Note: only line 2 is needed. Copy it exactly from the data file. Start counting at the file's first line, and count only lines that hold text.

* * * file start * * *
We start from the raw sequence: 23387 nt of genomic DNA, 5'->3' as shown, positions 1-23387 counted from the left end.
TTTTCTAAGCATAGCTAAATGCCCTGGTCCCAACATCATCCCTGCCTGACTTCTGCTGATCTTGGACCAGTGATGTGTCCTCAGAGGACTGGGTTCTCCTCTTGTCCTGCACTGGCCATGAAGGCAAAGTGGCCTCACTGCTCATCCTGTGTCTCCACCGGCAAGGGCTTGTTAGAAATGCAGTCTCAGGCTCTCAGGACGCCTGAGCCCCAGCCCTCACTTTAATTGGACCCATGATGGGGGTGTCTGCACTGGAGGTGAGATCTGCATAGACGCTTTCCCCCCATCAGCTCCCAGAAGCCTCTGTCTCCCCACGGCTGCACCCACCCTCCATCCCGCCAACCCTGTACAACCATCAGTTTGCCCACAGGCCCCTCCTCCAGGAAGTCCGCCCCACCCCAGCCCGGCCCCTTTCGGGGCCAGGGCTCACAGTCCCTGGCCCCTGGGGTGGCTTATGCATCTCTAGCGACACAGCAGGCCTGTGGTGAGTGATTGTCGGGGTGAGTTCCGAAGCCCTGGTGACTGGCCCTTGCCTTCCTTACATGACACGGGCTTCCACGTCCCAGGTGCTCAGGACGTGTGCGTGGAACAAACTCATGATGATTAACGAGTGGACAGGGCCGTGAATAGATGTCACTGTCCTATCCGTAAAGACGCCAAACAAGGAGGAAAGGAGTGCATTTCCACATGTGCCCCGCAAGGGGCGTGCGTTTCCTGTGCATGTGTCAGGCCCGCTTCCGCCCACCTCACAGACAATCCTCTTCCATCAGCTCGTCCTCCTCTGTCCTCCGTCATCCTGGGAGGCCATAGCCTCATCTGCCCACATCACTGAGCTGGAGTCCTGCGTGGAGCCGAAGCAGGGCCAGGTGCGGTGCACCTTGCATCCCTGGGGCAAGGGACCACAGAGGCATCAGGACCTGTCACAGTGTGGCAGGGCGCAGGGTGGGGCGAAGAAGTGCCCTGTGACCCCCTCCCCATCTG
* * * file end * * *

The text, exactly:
TTTTCTAAGCATAGCTAAATGCCCTGGTCCCAACATCATCCCTGCCTGACTTCTGCTGATCTTGGACCAGTGATGTGTCCTCAGAGGACTGGGTTCTCCTCTTGTCCTGCACTGGCCATGAAGGCAAAGTGGCCTCACTGCTCATCCTGTGTCTCCACCGGCAAGGGCTTGTTAGAAATGCAGTCTCAGGCTCTCAGGACGCCTGAGCCCCAGCCCTCACTTTAATTGGACCCATGATGGGGGTGTCTGCACTGGAGGTGAGATCTGCATAGACGCTTTCCCCCCATCAGCTCCCAGAAGCCTCTGTCTCCCCACGGCTGCACCCACCCTCCATCCCGCCAACCCTGTACAACCATCAGTTTGCCCACAGGCCCCTCCTCCAGGAAGTCCGCCCCACCCCAGCCCGGCCCCTTTCGGGGCCAGGGCTCACAGTCCCTGGCCCCTGGGGTGGCTTATGCATCTCTAGCGACACAGCAGGCCTGTGGTGAGTGATTGTCGGGGTGAGTTCCGAAGCCCTGGTGACTGGCCCTTGCCTTCCTTACATGACACGGGCTTCCACGTCCCAGGTGCTCAGGACGTGTGCGTGGAACAAACTCATGATGATTAACGAGTGGACAGGGCCGTGAATAGATGTCACTGTCCTATCCGTAAAGACGCCAAACAAGGAGGAAAGGAGTGCATTTCCACATGTGCCCCGCAAGGGGCGTGCGTTTCCTGTGCATGTGTCAGGCCCGCTTCCGCCCACCTCACAGACAATCCTCTTCCATCAGCTCGTCCTCCTCTGTCCTCCGTCATCCTGGGAGGCCATAGCCTCATCTGCCCACATCACTGAGCTGGAGTCCTGCGTGGAGCCGAAGCAGGGCCAGGTGCGGTGCACCTTGCATCCCTGGGGCAAGGGACCACAGAGGCATCAGGACCTGTCACAGTGTGGCAGGGCGCAGGGTGGGGCGAAGAAGTGCCCTGTGACCCCCTCCCCATCTG